One year after the fall of Fannie Mae and Freddie Mac, Edward DeMarco, acting director of the Federal Housing Finance Agency, told CNBC that the government made the right decision by taking the mortgage giants into conservatorship.
"We wanted to restore confidence in Fannie and Freddie, we wanted to enhance their ability to remain active participants in the US mortgage market and we wanted to mitigate systemic risk," DeMarco said. "I think we have accomplished that objective."
Now that Fannie and Freddie account for three-fourths of the mortgage market, there's still a lot to be figured out, DeMarco said. The Mortgage Bankers Association developed a proposal for smaller entities to take the place of Fannie and Freddie, and other plans are sure to follow. DeMarco said all of these ideas should be seriously considered by the government.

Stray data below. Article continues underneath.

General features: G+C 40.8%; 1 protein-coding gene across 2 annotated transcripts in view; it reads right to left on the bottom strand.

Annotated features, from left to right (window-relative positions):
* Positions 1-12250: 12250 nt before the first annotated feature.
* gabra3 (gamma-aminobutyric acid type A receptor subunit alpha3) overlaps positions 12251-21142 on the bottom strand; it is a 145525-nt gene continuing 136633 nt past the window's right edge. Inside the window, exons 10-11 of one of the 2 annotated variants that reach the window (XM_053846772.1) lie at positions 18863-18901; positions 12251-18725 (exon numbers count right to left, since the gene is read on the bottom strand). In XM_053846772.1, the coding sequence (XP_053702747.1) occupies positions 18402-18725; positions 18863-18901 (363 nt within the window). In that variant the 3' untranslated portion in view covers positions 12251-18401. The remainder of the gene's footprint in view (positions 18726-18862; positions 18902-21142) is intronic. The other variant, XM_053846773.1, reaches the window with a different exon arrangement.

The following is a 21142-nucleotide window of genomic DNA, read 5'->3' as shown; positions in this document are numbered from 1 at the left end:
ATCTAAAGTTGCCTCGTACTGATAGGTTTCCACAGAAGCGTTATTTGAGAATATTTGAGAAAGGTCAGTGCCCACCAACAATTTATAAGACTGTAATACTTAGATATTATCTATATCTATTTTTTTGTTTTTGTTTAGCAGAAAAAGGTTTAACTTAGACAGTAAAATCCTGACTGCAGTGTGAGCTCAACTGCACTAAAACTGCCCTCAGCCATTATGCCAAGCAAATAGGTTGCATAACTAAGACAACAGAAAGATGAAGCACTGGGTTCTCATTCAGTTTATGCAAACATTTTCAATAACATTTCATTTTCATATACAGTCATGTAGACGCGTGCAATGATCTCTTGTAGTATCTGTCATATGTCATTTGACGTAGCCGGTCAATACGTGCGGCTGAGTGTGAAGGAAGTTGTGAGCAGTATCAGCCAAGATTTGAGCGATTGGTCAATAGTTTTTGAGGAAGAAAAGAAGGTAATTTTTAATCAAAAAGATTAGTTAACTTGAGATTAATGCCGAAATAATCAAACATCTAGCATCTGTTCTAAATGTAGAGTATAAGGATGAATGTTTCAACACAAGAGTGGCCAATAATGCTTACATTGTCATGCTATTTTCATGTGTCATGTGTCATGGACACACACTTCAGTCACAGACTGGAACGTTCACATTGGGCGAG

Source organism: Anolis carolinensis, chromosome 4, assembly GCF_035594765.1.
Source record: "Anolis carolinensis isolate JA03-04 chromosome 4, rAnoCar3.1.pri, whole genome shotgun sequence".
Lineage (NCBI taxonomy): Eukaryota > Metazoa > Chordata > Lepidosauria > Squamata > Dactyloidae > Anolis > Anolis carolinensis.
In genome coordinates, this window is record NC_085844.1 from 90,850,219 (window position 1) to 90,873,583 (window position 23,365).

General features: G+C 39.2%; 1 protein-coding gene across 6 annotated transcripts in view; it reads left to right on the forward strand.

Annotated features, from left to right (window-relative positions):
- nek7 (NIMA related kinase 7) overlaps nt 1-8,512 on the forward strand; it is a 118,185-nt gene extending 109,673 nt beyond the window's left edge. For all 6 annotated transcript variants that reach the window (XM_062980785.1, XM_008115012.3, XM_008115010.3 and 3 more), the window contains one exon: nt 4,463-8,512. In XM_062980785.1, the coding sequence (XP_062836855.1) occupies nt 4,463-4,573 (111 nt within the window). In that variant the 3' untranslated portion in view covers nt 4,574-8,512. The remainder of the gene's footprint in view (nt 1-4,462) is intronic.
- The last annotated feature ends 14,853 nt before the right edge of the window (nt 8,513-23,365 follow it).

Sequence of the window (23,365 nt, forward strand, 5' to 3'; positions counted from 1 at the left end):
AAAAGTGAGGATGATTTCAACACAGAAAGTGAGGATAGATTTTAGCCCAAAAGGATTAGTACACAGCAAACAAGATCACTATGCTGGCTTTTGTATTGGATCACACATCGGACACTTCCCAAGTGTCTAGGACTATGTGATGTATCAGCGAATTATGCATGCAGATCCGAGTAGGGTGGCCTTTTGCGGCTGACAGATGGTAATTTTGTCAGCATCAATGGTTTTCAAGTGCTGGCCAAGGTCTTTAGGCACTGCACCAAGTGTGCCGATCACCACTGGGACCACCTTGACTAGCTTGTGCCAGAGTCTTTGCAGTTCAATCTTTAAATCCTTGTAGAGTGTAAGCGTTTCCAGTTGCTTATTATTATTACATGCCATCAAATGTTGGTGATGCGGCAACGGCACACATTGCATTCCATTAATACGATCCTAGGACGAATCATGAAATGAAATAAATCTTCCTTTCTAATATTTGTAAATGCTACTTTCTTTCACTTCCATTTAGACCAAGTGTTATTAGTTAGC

Still, DeMarco said with the situation they were dealt, their role with Fannie and Freddie was the best they could to prevent an already bad situation from getting worse.
"Their presence, with the support being provided by the Treasury Department, being provided by the Federal Reserve, has been essential to providing an important measure of stability to the US mortgage market during a very difficult time.
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